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Vitamin D – How much sun is enough

24 November, 2014

Vitamin D is essential for strong bones, muscle and general healthy wellbeing. The best source of vitamin D is the sun’s ultraviolet (UV) radiation, but unfortunately UV radiation is also the leading cause of skin cancer. The trick to managing this is to take a balanced and careful approach to sunlight exposure.

For most people, adequate vitamin D levels are achieved through regular daily activity. In a country such as Australia, where the levels of UV radiation are high, incidental exposure to the sun is usually enough to ensure you are getting a healthy dosage of vitamin D. In summer, it may just even take a few minutes to get the results your body needs.

And it’s not always necessary to deliberately seek out the sun to acquire vitamin D, so there’s no reason why you would need to lay directly in the sun for exposure. Depending on where you live, you could just need an hour or two in the sun over a course of a week, which more often than not you build up simply by running errands outdoors. 

However, if you spend most of your time indoors and make little or no effort to get sun to your face, arms and hands, you could run the risk of becoming vitamin D deficient.

   

How much sun is enough?

How much sunlight each individual requires is very subjective, and will be dependent on your skin type, the UV level each day and your lifestyle. How much of your skin is exposed to the sun at any time will also have an impact.

The Cancer Council Australia recommends that short periods in the sun – such as walking from your office to the café where you get lunch – is a safer way of satisfying your vitamin D needs than prolonged exposure such as hours of sunbathing.

They have stated that in summer, people residing in the southern coastal regions of Australia (including Perth, Hobart, Adelaide, Canberra, Melbourne and Sydney) require only a few minutes of sunlight a day to receive a sufficient amount of vitamin D. They also said that for those in the northern regions of Australia (such as Darwin and Brisbane) only a few minutes per day is needed regardless of the season.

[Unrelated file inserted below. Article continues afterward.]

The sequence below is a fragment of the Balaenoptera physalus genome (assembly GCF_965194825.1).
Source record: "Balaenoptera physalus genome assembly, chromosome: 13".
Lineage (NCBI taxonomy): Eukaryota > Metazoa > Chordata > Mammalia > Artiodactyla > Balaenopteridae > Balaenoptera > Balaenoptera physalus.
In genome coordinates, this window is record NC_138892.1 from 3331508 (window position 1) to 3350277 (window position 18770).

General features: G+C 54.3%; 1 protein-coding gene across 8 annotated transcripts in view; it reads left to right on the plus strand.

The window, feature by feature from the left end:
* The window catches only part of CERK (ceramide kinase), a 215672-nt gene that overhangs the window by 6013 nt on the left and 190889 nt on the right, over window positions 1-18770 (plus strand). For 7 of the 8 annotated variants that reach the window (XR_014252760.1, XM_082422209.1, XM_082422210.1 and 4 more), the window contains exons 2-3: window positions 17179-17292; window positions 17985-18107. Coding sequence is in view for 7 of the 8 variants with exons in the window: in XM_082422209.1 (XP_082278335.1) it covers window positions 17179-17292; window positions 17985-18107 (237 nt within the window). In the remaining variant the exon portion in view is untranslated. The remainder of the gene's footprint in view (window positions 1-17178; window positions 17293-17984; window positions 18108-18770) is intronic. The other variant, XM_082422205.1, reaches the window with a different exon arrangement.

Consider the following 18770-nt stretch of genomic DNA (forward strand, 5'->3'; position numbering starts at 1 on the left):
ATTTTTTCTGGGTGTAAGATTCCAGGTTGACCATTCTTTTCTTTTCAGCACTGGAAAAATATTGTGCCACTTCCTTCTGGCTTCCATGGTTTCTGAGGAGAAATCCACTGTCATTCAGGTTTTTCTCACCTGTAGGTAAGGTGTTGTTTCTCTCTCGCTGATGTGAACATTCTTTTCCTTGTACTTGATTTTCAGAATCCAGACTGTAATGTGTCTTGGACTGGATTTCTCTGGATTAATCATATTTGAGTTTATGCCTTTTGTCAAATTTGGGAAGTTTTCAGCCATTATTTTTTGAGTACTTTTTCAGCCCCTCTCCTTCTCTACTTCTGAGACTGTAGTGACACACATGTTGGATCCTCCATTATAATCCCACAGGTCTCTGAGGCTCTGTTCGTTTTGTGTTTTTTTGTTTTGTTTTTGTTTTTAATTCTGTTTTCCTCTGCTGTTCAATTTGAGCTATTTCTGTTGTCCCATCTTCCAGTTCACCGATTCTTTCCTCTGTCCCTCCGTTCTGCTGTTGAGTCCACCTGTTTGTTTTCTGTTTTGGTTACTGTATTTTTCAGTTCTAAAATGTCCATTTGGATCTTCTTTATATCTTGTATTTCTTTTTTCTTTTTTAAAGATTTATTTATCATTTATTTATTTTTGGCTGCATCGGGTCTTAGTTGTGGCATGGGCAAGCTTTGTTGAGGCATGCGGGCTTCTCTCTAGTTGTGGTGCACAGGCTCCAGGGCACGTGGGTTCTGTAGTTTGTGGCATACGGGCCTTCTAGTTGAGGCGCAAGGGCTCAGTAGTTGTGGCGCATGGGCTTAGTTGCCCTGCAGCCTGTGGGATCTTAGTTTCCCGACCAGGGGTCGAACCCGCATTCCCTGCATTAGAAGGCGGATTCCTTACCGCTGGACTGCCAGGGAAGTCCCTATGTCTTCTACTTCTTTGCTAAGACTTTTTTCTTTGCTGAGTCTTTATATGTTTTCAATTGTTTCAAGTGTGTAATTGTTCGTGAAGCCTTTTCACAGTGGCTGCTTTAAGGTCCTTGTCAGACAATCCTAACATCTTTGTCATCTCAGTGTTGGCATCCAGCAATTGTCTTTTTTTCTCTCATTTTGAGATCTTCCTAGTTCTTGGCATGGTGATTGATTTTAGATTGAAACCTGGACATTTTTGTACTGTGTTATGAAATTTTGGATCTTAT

However, it is advised that people with skin that is naturally very dark will likely need between 3-6 times the amount of sun that is required by those with fairer skin.

It is almost important to note that anyone taking prescription medications that may cause a sun-sensitivity, such as photoallergies or phototoxicity, should consult with their GP about a course of action regarding supplemental vitamin D.

 

What is vitamin D deficiency?

A vitamin D deficiency is the term used when a person has abnormally low levels of vitamin D in their body. A deficiency doesn’t always present symptoms, but leaving a vitamin D deficiency untreated can have significant health effects.

Vitamin D is a hormone that controls calcium levels in the blood. When levels of the hormone are too low, a person runs the risk of developing musculoskeletal conditions such as bone and muscle pain, rickets and osteopenia.

Rickets: Rickets is a preventable bone disease that affects infants and young children. Due to a lack of vitamin D, a child’s growing bones fail to develop properly, resulting in soft, weakened bones, fractures, and bone and muscle pain, and bone deformities.

Osteopenia: Osteopenia refers to bone density that is lower than normal peak density but not low enough to be classified as osteoporosis. As you grow older, your bones naturally thin and with osteopenia bones become fragile and weak.

As well as musculoskeletal conditions, vitamin D deficiency has been linked with:

  • Multiple sclerosis
  • Diabetes
  • Cancer (particularly colon)
  • Heart Disease
  • Mental Health Conditions (including schizophrenia)
  • Serious stroke
  • Altered immunity

Who is most at risk?

Vitamin D deficiency affects a wide range of people, but especially those who limit their time in the sun. In order for your body to produce vitamin D, it must receive sun directly on the skin in short intervals. When people limit their direct sunlight, they put themselves in danger of developing a deficiency. The people most at risk include:

  • Older adults that are housebound or find it difficult to reach the outdoors
  • People who cover skin in clothing for religious and cultural reasons
  • People who have a family history of skin cancer and therefore avoid the sun
  • People hospitalised for long periods
  • Night shift workers

How can you avoid a vitamin D deficiency?

The best way to ensure you receive appropriate levels of vitamin D is to make sensible use of the sun. If you are one of those most at risk, make time to expose your skin for a few minutes each day.

For those who struggle to make time for outdoors, they can help to boost their vitamin D levels through food sources such as fish, eggs and UV-irradiated mushrooms, but diet should not be relied on solely.

 

 

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